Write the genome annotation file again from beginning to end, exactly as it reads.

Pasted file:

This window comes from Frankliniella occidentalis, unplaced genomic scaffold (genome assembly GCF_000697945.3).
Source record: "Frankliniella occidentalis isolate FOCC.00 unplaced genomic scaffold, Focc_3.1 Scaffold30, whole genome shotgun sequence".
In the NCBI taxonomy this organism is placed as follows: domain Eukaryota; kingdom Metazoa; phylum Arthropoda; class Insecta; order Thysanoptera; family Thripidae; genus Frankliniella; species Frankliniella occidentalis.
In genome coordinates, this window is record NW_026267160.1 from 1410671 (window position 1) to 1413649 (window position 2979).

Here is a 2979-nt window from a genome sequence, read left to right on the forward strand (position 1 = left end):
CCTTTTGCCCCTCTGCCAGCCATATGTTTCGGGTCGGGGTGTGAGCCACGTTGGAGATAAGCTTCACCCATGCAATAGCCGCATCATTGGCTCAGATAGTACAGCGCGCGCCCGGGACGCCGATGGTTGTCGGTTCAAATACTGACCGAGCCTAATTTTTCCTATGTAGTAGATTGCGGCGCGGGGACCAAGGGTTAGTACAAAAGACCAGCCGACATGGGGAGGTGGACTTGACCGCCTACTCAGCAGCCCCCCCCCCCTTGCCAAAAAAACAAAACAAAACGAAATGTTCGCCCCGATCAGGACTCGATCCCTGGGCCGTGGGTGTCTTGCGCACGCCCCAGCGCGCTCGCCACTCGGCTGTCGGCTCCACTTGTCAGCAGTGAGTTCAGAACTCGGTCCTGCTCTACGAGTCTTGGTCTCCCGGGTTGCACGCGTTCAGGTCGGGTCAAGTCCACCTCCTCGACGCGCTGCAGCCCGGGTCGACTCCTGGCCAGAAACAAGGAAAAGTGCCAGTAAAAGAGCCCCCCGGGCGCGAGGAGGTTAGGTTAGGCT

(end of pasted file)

This window comes from Frankliniella occidentalis, unplaced genomic scaffold (genome assembly GCF_000697945.3).
Source record: "Frankliniella occidentalis isolate FOCC.00 unplaced genomic scaffold, Focc_3.1 Scaffold30, whole genome shotgun sequence".
In the NCBI taxonomy this organism is placed as follows: domain Eukaryota; kingdom Metazoa; phylum Arthropoda; class Insecta; order Thysanoptera; family Thripidae; genus Frankliniella; species Frankliniella occidentalis.
In genome coordinates, this window is record NW_026267160.1 from 1410671 (window position 1) to 1413649 (window position 2979).

Here is a 2979-nt window from a genome sequence, read left to right on the forward strand (position 1 = left end):
CCTTTTGCCCCTCTGCCAGCCATATGTTTCGGGTCGGGGTGTGAGCCACGTTGGAGATAAGCTTCACCCATGCAATAGCCGCATCATTGGCTCAGATAGTACAGCGCGCGCCCGGGACGCCGATGGTTGTCGGTTCAAATACTGACCGAGCCTAATTTTTCCTATGTAGTAGATTGCGGCGCGGGGACCAAGGGTTAGTACAAAAGACCAGCCGACATGGGGAGGTGGACTTGACCGCCTACTCAGCAGCCCCCCCCCCCTTGCCAAAAAAACAAAACAAAACGAAATGTTCGCCCCGATCAGGACTCGATCCCTGGGCCGTGGGTGTCTTGCGCACGCCCCAGCGCGCTCGCCACTCGGCTGTCGGCTCCACTTGTCAGCAGTGAGTTCAGAACTCGGTCCTGCTCTACGAGTCTTGGTCTCCCGGGTTGCACGCGTTCAGGTCGGGTCAAGTCCACCTCCTCGACGCGCTGCAGCCCGGGTCGACTCCTGGCCAGAAACAAGGAAAAGTGCCAGTAAAAGAGCCCCCCGGGCGCGAGGAGGTTAGGTTAGGCT